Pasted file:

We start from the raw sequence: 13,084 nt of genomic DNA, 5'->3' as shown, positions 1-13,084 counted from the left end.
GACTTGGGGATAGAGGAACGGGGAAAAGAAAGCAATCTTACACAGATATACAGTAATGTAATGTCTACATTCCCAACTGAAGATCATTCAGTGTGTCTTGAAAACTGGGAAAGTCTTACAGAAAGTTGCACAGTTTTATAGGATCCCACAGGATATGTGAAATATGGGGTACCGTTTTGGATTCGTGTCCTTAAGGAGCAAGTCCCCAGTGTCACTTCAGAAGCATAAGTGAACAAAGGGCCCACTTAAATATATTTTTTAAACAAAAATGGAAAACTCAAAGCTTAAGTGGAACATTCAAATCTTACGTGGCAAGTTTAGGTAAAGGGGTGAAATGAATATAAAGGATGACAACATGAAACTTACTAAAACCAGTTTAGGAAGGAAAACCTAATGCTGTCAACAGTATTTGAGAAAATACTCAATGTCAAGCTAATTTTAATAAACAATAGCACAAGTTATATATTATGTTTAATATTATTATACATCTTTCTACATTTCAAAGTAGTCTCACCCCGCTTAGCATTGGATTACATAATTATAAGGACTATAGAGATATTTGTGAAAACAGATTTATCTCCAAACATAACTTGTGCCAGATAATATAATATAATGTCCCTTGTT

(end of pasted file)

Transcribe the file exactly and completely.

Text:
We start from the raw sequence: 13,084 nt of genomic DNA, 5'->3' as shown, positions 1-13,084 counted from the left end.
GACTTGGGGATAGAGGAACGGGGAAAAGAAAGCAATCTTACACAGATATACAGTAATGTAATGTCTACATTCCCAACTGAAGATCATTCAGTGTGTCTTGAAAACTGGGAAAGTCTTACAGAAAGTTGCACAGTTTTATAGGATCCCACAGGATATGTGAAATATGGGGTACCGTTTTGGATTCGTGTCCTTAAGGAGCAAGTCCCCAGTGTCACTTCAGAAGCATAAGTGAACAAAGGGCCCACTTAAATATATTTTTTAAACAAAAATGGAAAACTCAAAGCTTAAGTGGAACATTCAAATCTTACGTGGCAAGTTTAGGTAAAGGGGTGAAATGAATATAAAGGATGACAACATGAAACTTACTAAAACCAGTTTAGGAAGGAAAACCTAATGCTGTCAACAGTATTTGAGAAAATACTCAATGTCAAGCTAATTTTAATAAACAATAGCACAAGTTATATATTATGTTTAATATTATTATACATCTTTCTACATTTCAAAGTAGTCTCACCCCGCTTAGCATTGGATTACATAATTATAAGGACTATAGAGATATTTGTGAAAACAGATTTATCTCCAAACATAACTTGTGCCAGATAATATAATATAATGTCCCTTGTT